Attention Span: Our National Education Crisis, Part Onewebdev
Click Here For Part Two
I have a number of different topics to cover over the next couple of months. I will post most of these in the form of series. Sometimes, as these series can be multi-parts (as many as ten), I will introduce a new series before a given series is completed. Don’t worry, I also read books this way. I never seem to be able to finish one book before I start another, hence I will have 5 or 6 books on the nightstand all partially read.
This article was originally published as a newsletter article for the college students of Dr. Oliver DeMille, later it was published on the TJEd.org website and is published here by permission of the author.
On October 16, 1854, in Peoria, Illinois, Stephen Douglas finished his 3-hour address and sat down. Abraham Lincoln stood.
He “reminded the audience that it was already 5 pm,” and then told them that it would take him at least as long as Mr. Douglas to refute his speech point by point, and that Mr. Douglas would require at least an hour of rebuttal .
He recommended that everyone take a one-hour dinner break, and then return for the four additional hours of lecture. The audience amiably agreed, and matters proceeded as Lincoln had outlined.
“What kind of audience was this? Who were these people who could so cheerfully accommodate themselves to seven hours of oratory?”
This was only one of seven debates, and many people attended as many as they could.
In contrast, I was invited as a guest on the early morning NBC station newscast in Yuma, Arizona the day after the Columbine High School tragedy in Littleton, Colorado.
The primary purpose of my visit was to deliver lectures at the local community college and then give a speech at an annual foundation banquet—the title of my speech was along the lines of “What Jefferson Would Do to Fix Modern Problems.”
The Columbine coverage took up most of the hour, and when it came time for our interview the anchor turned to me and said, without any preview, something like: “What would Thomas Jefferson think about this Columbine tragedy—you have 30 seconds.”
I don’t remember my exact answer, but I tried to communicate that Thomas Jefferson would not try to analyze and solve such a problem in thirty seconds, and until our means of dealing with serious national problems stops being handled in 30-second sound bite opinions we will continue to see such problems—indeed, they will get worse.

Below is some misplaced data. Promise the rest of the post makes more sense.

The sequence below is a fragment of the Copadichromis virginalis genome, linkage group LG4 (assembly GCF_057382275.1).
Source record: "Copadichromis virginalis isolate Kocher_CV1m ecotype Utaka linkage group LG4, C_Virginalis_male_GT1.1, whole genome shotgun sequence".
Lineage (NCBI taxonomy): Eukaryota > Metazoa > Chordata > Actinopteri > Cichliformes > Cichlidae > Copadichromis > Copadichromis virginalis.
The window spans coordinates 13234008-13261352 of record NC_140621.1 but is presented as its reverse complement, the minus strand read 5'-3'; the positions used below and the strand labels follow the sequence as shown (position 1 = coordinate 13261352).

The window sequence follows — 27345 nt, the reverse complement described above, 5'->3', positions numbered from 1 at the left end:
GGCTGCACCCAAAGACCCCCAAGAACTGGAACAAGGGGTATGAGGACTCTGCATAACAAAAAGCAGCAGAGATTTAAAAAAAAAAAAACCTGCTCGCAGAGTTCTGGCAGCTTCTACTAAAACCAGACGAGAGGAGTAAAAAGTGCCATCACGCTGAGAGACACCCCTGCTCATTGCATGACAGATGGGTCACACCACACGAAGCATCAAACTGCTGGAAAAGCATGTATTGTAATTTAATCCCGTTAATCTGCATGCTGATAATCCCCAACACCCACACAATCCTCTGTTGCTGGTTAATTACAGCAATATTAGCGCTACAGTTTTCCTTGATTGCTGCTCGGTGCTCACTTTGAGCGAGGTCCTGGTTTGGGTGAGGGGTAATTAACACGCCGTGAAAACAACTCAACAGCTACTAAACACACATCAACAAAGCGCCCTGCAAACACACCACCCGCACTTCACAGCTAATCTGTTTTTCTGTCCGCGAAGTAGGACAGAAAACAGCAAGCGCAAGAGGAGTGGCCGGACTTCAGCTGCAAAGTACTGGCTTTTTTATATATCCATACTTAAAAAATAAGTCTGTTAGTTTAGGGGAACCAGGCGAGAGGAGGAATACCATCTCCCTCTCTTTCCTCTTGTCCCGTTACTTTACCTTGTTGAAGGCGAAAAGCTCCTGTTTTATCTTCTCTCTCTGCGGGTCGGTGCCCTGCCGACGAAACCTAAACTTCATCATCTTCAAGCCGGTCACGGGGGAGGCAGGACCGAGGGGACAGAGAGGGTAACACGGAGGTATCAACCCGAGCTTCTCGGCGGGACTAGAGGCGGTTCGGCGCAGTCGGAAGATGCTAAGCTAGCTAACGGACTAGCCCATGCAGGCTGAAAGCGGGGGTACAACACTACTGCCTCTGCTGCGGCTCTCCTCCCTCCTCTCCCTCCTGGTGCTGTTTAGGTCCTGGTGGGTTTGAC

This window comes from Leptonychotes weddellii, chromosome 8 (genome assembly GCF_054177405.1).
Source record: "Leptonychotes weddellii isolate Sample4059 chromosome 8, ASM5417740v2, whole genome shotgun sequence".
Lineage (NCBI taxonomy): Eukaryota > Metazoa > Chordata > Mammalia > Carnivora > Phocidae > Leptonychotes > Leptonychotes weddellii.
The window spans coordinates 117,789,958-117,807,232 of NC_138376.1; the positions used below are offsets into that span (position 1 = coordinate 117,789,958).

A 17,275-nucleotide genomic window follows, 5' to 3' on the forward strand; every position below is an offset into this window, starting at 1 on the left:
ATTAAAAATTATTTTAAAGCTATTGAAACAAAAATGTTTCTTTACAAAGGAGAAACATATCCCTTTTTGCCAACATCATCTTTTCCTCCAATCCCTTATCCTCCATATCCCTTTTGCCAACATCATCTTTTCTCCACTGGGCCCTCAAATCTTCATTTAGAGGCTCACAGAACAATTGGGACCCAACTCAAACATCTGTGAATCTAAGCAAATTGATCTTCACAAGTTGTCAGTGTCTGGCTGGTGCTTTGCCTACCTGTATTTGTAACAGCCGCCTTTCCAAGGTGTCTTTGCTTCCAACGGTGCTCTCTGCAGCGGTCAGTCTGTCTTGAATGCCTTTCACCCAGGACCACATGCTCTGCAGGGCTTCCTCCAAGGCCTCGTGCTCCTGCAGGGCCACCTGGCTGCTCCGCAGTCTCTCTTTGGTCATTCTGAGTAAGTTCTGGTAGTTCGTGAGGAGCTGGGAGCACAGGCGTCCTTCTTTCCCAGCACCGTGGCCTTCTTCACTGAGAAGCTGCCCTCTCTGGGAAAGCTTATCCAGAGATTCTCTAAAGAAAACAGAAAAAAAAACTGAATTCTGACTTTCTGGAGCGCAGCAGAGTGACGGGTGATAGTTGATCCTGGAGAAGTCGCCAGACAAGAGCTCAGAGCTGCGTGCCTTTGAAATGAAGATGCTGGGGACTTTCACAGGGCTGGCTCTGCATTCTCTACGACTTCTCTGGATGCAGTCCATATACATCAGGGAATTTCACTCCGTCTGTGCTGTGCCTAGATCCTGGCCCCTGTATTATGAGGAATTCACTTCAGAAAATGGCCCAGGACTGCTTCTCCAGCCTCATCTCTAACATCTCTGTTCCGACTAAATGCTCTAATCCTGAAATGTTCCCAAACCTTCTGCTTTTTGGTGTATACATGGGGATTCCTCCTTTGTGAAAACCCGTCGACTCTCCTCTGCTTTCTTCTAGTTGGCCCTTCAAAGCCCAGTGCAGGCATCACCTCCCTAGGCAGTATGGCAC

With that our interview was over, we unhooked our microphones and left the studio.
But the event has troubled me ever since. Hundreds of television professionals asked similar questions over the next few days, and have done so repeatedly with hundreds of events since—answers are given in thirty second sound bites, people shake their head at the day’s latest shocking news, and then they go on about their work.
This is how we deal with problems in America today—and then we conclude by calling on government to fix everything.
We express opinions–in soundbites on television, at work and social events, and in restaurants and taxis. Then we shake our heads and go back to our lives.
We live on a steady diet of opinions, opinions, opinions. In 30-second doses. And then we forget and move on.
What is the difference between these two audiences—those who listened attentively for seven hours to Lincoln and Douglas and came back for more, and those of us who hear and express opinions lightly and then move on?
Not to put too fine a point on it, but these two audiences are drastically different—in their culture, their education, their habits and in their capacity to be free.
The group who heard Lincoln were capable of education, and capable of freedom. The latter group is largely incapable of either unless something changes.
Specifically, a great education ultimately comes down to one thing. Those who have it can gain a superb education. Those who don’t cannot. A nation of people with it can earn its freedom. A nation without it is either not free or in the process of losing its freedom.
If you are going to be a successful leader in the future, you must develop this trait. It is not just a nice thing to have, or a good thing—it is essential; it is vital.
Without it you cannot be a statesman and the world will be led by whoever has it—whether they are virtuous or not, good or evil, dedicated to moving the cause of liberty or some other cause.
You will probably not like to hear what I have to say about it—because it will mean that you have to change, and change is hard; I didn’t like it when I learned it–because I had to change.
Jefferson probably didn’t like it either, but he did it. Lincoln probably didn’t like it; but he did it. You must have this trait if you want to be a successful learner and become a leader.
The nation must have leaders with this trait if it is to stay free.
So, if I say things you don’t like, ignore that. Don’t ask, “Do I like what he’s saying?” Ask, “is it true? And what changes will I make because it’s true?”
Each of us needs this trait because each of us wants to fulfill our mission in life, to really make a difference in the world. So, even if it is hard to get this trait–and it is–it is worth it, and it is important.
The vital trait I speak of is attention span.
To be continued…..